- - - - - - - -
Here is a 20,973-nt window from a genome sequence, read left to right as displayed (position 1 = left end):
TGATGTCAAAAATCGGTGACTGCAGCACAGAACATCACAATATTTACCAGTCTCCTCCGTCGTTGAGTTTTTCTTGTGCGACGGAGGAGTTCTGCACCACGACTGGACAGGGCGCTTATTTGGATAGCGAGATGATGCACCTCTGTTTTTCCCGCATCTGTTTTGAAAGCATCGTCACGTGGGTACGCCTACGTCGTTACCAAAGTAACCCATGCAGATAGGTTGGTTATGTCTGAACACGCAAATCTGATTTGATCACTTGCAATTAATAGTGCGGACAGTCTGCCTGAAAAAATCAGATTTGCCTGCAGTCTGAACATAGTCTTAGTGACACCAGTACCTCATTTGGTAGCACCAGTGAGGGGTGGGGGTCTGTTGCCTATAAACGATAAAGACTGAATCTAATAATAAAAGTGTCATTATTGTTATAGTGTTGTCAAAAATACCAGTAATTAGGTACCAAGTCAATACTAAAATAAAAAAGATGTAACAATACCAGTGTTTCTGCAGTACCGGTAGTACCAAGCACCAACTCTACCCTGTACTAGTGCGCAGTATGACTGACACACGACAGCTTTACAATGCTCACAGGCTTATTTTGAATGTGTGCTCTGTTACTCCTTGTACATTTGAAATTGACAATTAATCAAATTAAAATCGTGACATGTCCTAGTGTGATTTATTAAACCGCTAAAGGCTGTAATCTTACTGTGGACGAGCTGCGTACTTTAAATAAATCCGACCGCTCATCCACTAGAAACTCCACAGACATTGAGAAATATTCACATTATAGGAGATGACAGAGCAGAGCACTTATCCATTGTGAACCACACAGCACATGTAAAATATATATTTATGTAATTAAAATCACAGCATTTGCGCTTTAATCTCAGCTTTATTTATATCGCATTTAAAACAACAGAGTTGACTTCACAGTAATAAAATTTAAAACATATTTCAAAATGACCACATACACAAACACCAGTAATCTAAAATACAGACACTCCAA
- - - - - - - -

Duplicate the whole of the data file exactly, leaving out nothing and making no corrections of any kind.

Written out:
Here is a 20,973-nt window from a genome sequence, read left to right as displayed (position 1 = left end):
TGATGTCAAAAATCGGTGACTGCAGCACAGAACATCACAATATTTACCAGTCTCCTCCGTCGTTGAGTTTTTCTTGTGCGACGGAGGAGTTCTGCACCACGACTGGACAGGGCGCTTATTTGGATAGCGAGATGATGCACCTCTGTTTTTCCCGCATCTGTTTTGAAAGCATCGTCACGTGGGTACGCCTACGTCGTTACCAAAGTAACCCATGCAGATAGGTTGGTTATGTCTGAACACGCAAATCTGATTTGATCACTTGCAATTAATAGTGCGGACAGTCTGCCTGAAAAAATCAGATTTGCCTGCAGTCTGAACATAGTCTTAGTGACACCAGTACCTCATTTGGTAGCACCAGTGAGGGGTGGGGGTCTGTTGCCTATAAACGATAAAGACTGAATCTAATAATAAAAGTGTCATTATTGTTATAGTGTTGTCAAAAATACCAGTAATTAGGTACCAAGTCAATACTAAAATAAAAAAGATGTAACAATACCAGTGTTTCTGCAGTACCGGTAGTACCAAGCACCAACTCTACCCTGTACTAGTGCGCAGTATGACTGACACACGACAGCTTTACAATGCTCACAGGCTTATTTTGAATGTGTGCTCTGTTACTCCTTGTACATTTGAAATTGACAATTAATCAAATTAAAATCGTGACATGTCCTAGTGTGATTTATTAAACCGCTAAAGGCTGTAATCTTACTGTGGACGAGCTGCGTACTTTAAATAAATCCGACCGCTCATCCACTAGAAACTCCACAGACATTGAGAAATATTCACATTATAGGAGATGACAGAGCAGAGCACTTATCCATTGTGAACCACACAGCACATGTAAAATATATATTTATGTAATTAAAATCACAGCATTTGCGCTTTAATCTCAGCTTTATTTATATCGCATTTAAAACAACAGAGTTGACTTCACAGTAATAAAATTTAAAACATATTTCAAAATGACCACATACACAAACACCAGTAATCTAAAATACAGACACTCCAA